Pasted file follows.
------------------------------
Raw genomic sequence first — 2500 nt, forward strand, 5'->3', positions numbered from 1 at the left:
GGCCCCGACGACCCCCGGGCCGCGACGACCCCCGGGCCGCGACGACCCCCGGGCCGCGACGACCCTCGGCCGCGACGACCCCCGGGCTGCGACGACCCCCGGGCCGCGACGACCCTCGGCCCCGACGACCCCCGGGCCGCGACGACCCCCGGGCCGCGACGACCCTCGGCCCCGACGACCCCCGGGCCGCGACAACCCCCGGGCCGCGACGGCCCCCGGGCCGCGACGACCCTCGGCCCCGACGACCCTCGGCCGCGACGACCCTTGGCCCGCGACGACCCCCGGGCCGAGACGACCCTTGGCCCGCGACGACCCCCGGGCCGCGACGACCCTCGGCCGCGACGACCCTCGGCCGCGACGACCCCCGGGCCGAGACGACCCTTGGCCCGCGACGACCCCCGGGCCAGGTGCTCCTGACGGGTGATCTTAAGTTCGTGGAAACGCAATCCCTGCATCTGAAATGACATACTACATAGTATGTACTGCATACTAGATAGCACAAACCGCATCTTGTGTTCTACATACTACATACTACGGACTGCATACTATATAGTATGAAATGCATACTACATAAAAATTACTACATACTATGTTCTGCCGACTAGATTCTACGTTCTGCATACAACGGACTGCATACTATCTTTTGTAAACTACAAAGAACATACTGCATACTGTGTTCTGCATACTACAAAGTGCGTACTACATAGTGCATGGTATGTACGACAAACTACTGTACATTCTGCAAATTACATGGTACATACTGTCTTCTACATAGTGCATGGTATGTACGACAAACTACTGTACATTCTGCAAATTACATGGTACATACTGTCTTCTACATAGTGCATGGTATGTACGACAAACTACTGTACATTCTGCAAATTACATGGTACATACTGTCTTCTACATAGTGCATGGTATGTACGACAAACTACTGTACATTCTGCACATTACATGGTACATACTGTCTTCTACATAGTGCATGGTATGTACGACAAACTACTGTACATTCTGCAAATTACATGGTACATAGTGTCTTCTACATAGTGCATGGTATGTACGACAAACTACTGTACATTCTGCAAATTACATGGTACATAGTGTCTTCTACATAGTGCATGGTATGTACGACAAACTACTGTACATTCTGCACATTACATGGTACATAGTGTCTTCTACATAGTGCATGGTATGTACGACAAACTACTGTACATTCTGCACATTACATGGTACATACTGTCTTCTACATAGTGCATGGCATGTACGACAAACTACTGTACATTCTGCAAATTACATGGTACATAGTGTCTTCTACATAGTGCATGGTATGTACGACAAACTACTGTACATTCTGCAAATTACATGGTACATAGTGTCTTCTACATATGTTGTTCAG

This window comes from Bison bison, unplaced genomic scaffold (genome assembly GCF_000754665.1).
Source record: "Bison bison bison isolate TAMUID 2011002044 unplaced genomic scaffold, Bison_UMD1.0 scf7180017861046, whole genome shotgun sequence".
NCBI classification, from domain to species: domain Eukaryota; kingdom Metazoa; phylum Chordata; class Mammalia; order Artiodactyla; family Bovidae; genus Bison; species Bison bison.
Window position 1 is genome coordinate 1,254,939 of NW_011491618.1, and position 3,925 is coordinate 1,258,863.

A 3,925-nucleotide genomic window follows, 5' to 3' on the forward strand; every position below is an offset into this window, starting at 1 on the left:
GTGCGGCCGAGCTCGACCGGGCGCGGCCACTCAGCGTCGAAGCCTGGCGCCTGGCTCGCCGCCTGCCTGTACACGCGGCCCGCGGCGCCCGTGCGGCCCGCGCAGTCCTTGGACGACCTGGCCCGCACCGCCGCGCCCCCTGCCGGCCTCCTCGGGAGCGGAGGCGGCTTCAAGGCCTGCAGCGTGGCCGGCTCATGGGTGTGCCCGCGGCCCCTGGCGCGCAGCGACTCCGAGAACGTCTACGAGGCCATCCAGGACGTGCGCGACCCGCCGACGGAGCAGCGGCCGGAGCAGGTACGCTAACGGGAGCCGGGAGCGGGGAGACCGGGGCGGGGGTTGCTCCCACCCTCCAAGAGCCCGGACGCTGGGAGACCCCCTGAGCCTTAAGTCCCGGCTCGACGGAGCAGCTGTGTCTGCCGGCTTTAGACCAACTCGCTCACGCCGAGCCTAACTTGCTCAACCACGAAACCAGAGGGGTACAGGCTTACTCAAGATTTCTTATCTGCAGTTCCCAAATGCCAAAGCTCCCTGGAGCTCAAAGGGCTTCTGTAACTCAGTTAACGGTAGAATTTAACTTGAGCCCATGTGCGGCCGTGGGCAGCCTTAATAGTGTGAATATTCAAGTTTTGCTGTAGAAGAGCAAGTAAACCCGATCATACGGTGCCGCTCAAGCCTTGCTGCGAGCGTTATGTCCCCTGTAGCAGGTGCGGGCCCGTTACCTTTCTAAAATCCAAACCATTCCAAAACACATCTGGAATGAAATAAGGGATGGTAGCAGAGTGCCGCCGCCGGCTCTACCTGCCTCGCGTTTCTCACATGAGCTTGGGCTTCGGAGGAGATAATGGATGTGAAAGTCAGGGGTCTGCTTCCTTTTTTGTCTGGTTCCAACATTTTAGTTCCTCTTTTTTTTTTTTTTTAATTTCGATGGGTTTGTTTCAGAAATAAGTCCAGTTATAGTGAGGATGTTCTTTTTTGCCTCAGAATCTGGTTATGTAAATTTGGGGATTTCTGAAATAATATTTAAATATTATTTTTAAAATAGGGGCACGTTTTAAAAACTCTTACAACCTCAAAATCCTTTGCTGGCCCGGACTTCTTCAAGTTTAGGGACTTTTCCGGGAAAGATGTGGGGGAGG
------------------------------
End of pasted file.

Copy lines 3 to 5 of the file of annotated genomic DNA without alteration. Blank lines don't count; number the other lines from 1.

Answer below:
This window comes from Bison bison, unplaced genomic scaffold (genome assembly GCF_000754665.1).
Source record: "Bison bison bison isolate TAMUID 2011002044 unplaced genomic scaffold, Bison_UMD1.0 scf7180017861046, whole genome shotgun sequence".
NCBI classification, from domain to species: domain Eukaryota; kingdom Metazoa; phylum Chordata; class Mammalia; order Artiodactyla; family Bovidae; genus Bison; species Bison bison.